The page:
Punishing Disease

Punishing Disease Author Trevor Hoppe
ISBN-10 0520291581
Release 2017-11-14
Pages 288
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From the very beginning of the epidemic, AIDS was linked to punishment. Calls to punish people living with HIV--mostly stigmatized minorities--began before doctors had even settled on a name for the disease. Punitive attitudes toward AIDS prompted lawmakers around the country to introduce legislation aimed at criminalizing the behaviors of people living with HIV. Punishing Disease explains how this happened--and its consequences. With the door to criminalizing sickness now open, what other ailments will follow? As lawmakers move to tack on additional diseases such as hepatitis and meningitis to existing law, the question is more than academic.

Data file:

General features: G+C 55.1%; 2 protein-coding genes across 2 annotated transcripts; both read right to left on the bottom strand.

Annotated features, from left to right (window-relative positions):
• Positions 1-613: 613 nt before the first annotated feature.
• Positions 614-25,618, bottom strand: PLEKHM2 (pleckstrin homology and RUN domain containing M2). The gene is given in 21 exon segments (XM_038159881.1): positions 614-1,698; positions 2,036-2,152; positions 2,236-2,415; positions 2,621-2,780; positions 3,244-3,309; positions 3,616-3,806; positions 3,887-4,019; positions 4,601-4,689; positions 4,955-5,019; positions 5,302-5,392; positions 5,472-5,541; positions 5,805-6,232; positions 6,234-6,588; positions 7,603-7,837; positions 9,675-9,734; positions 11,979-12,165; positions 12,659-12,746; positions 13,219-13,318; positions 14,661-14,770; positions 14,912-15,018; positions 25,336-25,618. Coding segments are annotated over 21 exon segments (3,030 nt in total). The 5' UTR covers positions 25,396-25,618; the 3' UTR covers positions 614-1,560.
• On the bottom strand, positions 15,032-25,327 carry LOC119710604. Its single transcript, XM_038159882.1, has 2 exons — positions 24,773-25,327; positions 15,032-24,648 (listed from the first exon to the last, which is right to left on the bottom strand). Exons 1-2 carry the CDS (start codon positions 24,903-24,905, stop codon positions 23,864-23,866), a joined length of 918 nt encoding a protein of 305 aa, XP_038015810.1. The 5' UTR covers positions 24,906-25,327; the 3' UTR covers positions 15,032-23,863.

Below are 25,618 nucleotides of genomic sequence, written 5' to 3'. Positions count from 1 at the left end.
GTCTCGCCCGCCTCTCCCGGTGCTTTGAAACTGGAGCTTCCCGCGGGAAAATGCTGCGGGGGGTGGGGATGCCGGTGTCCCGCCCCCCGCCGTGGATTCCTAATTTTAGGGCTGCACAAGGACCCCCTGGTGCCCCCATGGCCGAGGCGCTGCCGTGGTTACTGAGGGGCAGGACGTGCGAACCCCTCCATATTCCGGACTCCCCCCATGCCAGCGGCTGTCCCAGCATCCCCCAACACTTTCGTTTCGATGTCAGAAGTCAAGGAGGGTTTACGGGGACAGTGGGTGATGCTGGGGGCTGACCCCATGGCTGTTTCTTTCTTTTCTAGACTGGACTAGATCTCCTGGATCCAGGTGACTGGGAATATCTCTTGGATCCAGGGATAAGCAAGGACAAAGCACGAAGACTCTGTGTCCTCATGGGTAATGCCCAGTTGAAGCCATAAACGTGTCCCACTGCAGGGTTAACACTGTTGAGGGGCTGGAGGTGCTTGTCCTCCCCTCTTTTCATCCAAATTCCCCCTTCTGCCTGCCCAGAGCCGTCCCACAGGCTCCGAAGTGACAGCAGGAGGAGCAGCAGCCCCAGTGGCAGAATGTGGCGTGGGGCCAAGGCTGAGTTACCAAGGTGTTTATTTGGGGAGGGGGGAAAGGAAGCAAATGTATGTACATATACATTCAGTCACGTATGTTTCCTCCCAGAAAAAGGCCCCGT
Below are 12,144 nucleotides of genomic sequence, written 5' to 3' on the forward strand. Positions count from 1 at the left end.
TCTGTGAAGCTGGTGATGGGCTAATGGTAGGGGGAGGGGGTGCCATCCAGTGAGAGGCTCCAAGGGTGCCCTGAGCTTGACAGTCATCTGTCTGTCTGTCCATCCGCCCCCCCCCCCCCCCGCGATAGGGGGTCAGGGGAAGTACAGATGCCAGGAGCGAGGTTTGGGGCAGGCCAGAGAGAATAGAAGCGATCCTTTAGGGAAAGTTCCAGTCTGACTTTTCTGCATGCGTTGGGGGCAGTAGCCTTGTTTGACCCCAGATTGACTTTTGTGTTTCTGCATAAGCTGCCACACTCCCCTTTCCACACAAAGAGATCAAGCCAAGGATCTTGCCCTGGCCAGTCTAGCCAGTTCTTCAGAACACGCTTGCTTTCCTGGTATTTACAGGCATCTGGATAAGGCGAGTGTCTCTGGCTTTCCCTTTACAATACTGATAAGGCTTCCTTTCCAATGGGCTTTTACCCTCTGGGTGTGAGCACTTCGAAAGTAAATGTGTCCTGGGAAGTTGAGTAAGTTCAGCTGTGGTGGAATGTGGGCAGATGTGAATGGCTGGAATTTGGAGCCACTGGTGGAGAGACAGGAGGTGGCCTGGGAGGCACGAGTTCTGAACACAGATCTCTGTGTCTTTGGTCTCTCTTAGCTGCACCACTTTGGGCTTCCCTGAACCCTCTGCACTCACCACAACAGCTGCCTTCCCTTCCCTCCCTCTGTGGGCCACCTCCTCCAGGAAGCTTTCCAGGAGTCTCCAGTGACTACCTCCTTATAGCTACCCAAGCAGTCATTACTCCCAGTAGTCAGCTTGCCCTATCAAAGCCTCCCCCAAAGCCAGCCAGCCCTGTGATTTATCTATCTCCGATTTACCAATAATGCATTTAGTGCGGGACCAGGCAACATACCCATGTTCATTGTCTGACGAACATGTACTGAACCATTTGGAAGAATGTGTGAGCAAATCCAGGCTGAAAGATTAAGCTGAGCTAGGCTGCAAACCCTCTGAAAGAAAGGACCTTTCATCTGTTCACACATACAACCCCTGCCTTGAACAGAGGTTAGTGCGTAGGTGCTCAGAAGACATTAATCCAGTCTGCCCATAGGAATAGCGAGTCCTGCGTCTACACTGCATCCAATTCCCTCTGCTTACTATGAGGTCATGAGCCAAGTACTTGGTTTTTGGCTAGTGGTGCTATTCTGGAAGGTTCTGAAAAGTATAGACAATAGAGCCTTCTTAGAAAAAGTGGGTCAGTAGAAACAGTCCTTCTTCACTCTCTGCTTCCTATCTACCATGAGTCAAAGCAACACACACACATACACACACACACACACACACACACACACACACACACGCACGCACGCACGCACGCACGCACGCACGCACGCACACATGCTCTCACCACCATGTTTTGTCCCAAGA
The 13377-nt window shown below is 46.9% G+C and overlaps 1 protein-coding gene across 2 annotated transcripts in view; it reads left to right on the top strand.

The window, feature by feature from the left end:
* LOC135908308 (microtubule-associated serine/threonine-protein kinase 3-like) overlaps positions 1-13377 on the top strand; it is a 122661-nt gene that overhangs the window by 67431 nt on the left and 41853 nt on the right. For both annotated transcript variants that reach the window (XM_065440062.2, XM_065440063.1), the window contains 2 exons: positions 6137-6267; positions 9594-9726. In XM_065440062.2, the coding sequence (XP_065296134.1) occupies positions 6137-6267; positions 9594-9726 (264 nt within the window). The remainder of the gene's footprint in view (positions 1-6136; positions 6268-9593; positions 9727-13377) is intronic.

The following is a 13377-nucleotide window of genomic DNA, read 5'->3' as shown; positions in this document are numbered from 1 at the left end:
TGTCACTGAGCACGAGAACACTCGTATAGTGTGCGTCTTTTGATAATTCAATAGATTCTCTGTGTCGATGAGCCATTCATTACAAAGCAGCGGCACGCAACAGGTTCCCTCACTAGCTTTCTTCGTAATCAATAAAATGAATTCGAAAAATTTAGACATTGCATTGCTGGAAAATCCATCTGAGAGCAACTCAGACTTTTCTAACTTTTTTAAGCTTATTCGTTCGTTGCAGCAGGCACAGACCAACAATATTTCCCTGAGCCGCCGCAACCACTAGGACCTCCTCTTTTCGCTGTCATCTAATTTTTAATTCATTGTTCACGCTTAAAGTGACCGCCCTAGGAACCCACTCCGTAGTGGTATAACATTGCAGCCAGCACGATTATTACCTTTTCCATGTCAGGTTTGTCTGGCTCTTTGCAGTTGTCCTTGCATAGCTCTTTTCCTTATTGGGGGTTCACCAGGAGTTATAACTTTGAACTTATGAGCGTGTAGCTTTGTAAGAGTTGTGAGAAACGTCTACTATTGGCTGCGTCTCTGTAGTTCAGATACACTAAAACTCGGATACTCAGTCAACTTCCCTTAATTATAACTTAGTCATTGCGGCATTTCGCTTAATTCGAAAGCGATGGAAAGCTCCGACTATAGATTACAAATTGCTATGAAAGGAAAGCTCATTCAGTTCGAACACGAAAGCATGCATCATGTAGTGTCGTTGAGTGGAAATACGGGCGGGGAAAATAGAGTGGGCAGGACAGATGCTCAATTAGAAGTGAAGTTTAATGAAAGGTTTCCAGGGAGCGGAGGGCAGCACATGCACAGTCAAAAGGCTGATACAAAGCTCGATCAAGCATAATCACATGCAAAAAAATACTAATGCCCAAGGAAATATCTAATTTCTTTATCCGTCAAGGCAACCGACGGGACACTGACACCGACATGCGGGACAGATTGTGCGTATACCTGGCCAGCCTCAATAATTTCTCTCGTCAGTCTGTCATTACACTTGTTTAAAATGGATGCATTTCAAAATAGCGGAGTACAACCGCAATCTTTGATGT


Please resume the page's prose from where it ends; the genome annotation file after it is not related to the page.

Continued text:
Feminist Activist Ethnography

Feminist Activist Ethnography Author Christa Craven
ISBN-10 9780739176375
Release 2013-04-04
Pages 276
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Writing in the wake of neoliberalism, where human rights and social justice have increasingly been subordinated to proliferating “consumer choices” and ideals of market justice, contributors to this collection argue that feminist ethnographers are in a key position to reassert the central feminist connections between theory, methods, and activism. Together, we suggest avenues for incorporating methodological innovations, collaborative analysis, and collective activism in our scholarly projects. What are the possibilities (and challenges) that exist for feminist ethnography 25 years after initial debates emerged in this field about reflexivity, objectivity, reductive individualism, and the social relevance of activist scholarship? How can feminist ethnography intensify efforts towards social justice in the current political and economic climate? This collection continues a crucial dialog about feminist activist ethnography in the 21st century—at the intersection of engaged feminist research and activism in the service of the organizations, people, communities, and feminist issues we study.



Queer Migration Politics

Queer Migration Politics Author Karma R. Chavez
ISBN-10 025203810X
Release 2013-10-16
Pages 232